Photo by BV
Why not me?
That's the question Port Jefferson's Matteo DeVincenzo asked himself as he got ready to make his debut at the NYS tournament as a freshman. He was unseeded at 99 pounds, but saw an opportunity for a performance that would put him on the map.
And he delivered.
"No one was talking about me before the tournament, but when I got there, I started winning and my goal started becoming more and more realistic," he said.
He earned a spot in the finals and took the lead as he controlled action in neutral against three-time state finalist Derek Spann of Adirondack. While Spann came back to win the bout, DeVincenzo took a lot away from his second place showing.
"It definitely gave me confidence and helped me," he said. "I felt like next year, I'm the guy, it's my turn."
It was his turn.
DeVincenzo came into the Times Union Center with just one loss for the second consecutive season and this time swept his four matches, including a 9-4 decision in the title bout to capture the 106 pound state championship.
"It was good redemption," he said. "I felt like when I was there the first time, I got so close. It was a weird feeling to get so close and not win. Getting it done as a sophomore was a relief."
The crown had more significance as well as it was the first-ever Division 2 state championship won by a Long Island wrestler.
DeVincenzo added a pair of podium performances at Virginia Beach and was named to the NHSCA Academic All-American team a few months ago, one of just five New York wrestlers to receive the honor.
As a top student-athlete, DeVincenzo focused on Ivy League options for college.
"Watching Tristin [his older brother who is now a freshman at Penn] go through the recruiting process helped me," he said. "He's been telling me that being in the Ivy League is a lot of hard work, but it's manageable and it's gonna be worth it."
While DeVincenzo visited Penn, while also considering Brown and Harvard, he committed to Princeton on Thursday.
"Princeton is one of the best academic schools in the country and the wrestling is getting better and better every year," he said. "The room is tough with good lightweights to work out with. I'm excited to work with Coach [Joe] Dubuque, a two-time national champ. That will be a huge help for me. All the coaches are great. When I was there, I felt like it was the place for me. I loved walking around, hanging with the guys and watching practice. The campus is beautiful and everyone was welcoming and having a good time."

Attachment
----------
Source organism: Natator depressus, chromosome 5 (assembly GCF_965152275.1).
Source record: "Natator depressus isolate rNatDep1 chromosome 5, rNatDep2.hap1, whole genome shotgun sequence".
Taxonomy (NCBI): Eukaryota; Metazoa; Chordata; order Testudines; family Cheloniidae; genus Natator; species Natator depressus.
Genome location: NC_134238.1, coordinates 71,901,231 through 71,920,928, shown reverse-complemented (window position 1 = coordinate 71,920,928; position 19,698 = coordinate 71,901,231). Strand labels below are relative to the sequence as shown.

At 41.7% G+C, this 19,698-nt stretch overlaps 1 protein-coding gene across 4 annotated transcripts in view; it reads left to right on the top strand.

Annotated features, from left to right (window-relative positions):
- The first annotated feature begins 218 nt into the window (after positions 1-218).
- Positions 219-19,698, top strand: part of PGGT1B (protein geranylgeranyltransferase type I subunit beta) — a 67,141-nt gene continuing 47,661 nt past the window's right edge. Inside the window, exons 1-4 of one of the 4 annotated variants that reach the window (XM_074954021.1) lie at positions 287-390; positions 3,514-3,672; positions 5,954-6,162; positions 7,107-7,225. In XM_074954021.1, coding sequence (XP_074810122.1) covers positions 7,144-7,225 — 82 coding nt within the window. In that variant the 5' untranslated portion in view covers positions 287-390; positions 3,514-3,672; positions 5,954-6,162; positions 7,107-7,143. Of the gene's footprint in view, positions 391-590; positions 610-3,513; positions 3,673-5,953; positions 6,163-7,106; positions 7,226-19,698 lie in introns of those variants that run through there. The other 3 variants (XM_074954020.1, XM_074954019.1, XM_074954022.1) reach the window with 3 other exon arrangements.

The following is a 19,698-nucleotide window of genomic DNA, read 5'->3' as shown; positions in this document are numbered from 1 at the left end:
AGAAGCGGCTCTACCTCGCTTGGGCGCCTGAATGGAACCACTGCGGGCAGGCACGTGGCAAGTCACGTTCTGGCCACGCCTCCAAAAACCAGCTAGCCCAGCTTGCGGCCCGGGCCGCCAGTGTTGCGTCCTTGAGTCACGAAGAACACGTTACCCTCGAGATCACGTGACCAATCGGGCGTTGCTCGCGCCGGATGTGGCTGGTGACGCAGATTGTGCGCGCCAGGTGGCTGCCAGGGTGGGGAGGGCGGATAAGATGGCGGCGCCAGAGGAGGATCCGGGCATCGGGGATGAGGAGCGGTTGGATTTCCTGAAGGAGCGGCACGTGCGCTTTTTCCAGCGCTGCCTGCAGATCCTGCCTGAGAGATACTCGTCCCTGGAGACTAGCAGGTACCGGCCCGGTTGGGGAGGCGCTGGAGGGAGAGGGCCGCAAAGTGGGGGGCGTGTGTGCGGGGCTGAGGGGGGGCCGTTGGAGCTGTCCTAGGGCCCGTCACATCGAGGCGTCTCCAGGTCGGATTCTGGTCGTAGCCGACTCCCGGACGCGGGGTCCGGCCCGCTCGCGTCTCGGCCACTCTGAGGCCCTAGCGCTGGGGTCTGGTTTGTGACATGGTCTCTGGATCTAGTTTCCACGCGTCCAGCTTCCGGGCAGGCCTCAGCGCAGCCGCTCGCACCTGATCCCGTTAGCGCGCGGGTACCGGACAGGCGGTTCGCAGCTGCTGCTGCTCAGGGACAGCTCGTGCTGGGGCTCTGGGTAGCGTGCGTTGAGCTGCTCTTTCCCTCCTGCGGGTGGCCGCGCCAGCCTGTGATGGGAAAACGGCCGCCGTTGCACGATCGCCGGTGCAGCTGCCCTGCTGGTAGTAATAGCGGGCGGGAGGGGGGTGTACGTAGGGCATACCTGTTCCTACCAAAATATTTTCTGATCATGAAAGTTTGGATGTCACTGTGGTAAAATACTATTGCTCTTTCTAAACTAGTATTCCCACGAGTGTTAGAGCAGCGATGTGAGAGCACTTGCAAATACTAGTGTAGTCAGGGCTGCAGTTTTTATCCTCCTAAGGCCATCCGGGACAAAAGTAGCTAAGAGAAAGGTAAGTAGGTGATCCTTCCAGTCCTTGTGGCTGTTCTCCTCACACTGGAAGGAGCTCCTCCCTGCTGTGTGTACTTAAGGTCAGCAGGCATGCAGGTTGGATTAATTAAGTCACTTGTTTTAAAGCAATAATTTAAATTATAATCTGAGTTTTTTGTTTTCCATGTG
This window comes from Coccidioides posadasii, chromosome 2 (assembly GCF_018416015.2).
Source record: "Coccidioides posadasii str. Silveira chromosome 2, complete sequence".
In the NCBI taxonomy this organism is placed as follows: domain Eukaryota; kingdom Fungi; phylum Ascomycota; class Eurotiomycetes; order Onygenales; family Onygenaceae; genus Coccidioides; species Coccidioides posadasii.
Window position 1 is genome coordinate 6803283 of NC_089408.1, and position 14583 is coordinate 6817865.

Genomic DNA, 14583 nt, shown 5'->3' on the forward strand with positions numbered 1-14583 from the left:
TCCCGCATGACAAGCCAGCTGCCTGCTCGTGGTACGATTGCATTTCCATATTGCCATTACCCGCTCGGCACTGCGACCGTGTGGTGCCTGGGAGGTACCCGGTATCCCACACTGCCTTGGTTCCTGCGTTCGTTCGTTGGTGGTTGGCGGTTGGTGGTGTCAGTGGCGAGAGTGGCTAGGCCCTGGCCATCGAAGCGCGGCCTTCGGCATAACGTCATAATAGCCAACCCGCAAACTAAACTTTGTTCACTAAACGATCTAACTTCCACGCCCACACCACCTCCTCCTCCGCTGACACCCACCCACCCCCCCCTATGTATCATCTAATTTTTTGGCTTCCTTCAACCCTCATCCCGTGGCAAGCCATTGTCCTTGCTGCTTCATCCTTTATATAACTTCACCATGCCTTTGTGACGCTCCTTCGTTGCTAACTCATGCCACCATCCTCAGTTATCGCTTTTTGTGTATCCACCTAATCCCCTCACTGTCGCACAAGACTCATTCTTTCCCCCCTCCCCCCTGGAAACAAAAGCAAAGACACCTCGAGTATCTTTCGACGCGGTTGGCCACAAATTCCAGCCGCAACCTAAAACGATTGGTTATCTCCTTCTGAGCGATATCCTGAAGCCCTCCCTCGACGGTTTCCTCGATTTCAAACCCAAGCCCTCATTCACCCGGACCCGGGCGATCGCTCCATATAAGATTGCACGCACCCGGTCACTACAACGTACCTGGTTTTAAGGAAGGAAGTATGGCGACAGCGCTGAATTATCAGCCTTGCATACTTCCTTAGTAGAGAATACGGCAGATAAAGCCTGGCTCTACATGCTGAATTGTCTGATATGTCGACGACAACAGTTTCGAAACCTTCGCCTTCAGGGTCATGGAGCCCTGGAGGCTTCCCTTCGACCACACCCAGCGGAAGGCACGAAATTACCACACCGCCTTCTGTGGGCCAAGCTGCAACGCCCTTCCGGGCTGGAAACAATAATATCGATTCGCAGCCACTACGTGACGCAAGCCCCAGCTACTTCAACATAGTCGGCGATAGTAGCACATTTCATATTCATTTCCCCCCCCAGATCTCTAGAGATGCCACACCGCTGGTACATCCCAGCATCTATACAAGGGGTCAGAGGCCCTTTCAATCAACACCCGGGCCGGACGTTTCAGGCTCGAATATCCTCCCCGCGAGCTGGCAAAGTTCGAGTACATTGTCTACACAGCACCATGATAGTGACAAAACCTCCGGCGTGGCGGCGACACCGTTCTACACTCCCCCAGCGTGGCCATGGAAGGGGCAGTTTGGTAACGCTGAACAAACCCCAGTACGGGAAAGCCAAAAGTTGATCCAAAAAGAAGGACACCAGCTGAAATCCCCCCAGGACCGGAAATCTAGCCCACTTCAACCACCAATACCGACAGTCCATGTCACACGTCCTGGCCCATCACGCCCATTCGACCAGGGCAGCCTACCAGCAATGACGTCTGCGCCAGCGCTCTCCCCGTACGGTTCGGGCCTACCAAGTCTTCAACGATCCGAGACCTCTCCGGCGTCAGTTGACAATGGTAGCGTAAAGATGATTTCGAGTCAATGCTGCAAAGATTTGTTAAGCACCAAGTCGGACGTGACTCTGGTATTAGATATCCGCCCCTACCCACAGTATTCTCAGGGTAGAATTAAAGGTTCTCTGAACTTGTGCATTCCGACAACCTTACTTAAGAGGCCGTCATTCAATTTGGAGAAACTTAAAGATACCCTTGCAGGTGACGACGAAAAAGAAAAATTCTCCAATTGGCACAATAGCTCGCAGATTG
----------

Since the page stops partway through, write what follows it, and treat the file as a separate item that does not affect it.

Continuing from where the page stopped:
DeVincenzo said he's excited to be part of a recruiting class that includes a number of Top 100 wrestlers, including fellow Long Island grappler Christian Araneo of Ward Melville.
And with his college choice now determined, DeVincenzo is ready to go for his second NYS title.
Last year, as a junior, he captured the Eastern States crown, beating state champs Dane Heberlein of Alexander, Theo Powers of Mexico and Kyle Quinn of Wantagh on his way. He then went into the state tournament undefeated in a loaded bracket at 120 pounds that included five wrestlers who have finished on top of the podium in New York State.
He cruised into the semis with a pin and a tech fall before dropping his only bout of the campaign, 1-0, to eventual titlewinner Jimmy Overhiser of Lansing.
"I had a pretty extensive winning streak until then," he said. "The last time I had lost was at Eastern States [in 2014]. I took neutral when I should've taken bottom. It was the first time in the wrestle backs in my whole high school career. But I knew I couldn't be down on myself because I had a former state champ [Lyndonville's Tony Recco] next and had to bounce back."
He blanked Recco by a 5-0 score in the consolations before topping Walton's Logan Robinson for bronze.
"At that point, anything less than third and I would've been a lot more upset," he said. "I realized how I'll feel if I lose. Now, I feel really good going into my senior year. There's so much you can learn in a year. The biggest thing for me was mental. I’m definitely a better wrestler overall, but I'm much better mentally. I'm definitely not lacking any confidence."
That confidence shows in his list of goals.
"I want to place at Super 32, win Eastern States, win states, go undefeated and win a national title this year," he said.
He said his experiences to date have taught him "to take advantage of the moment."
DeVincenzo will look to take advantage of the moments in his final high school campaign before taking it to the next level with the Tigers.
Matteo DeVincenzo said, "Obviously I wouldn’t be here without my coaches Mike Maletta, Ian Schneider, Mike and Ryan Patrovich, my parents and my family. I want to thank them and all my workout partners."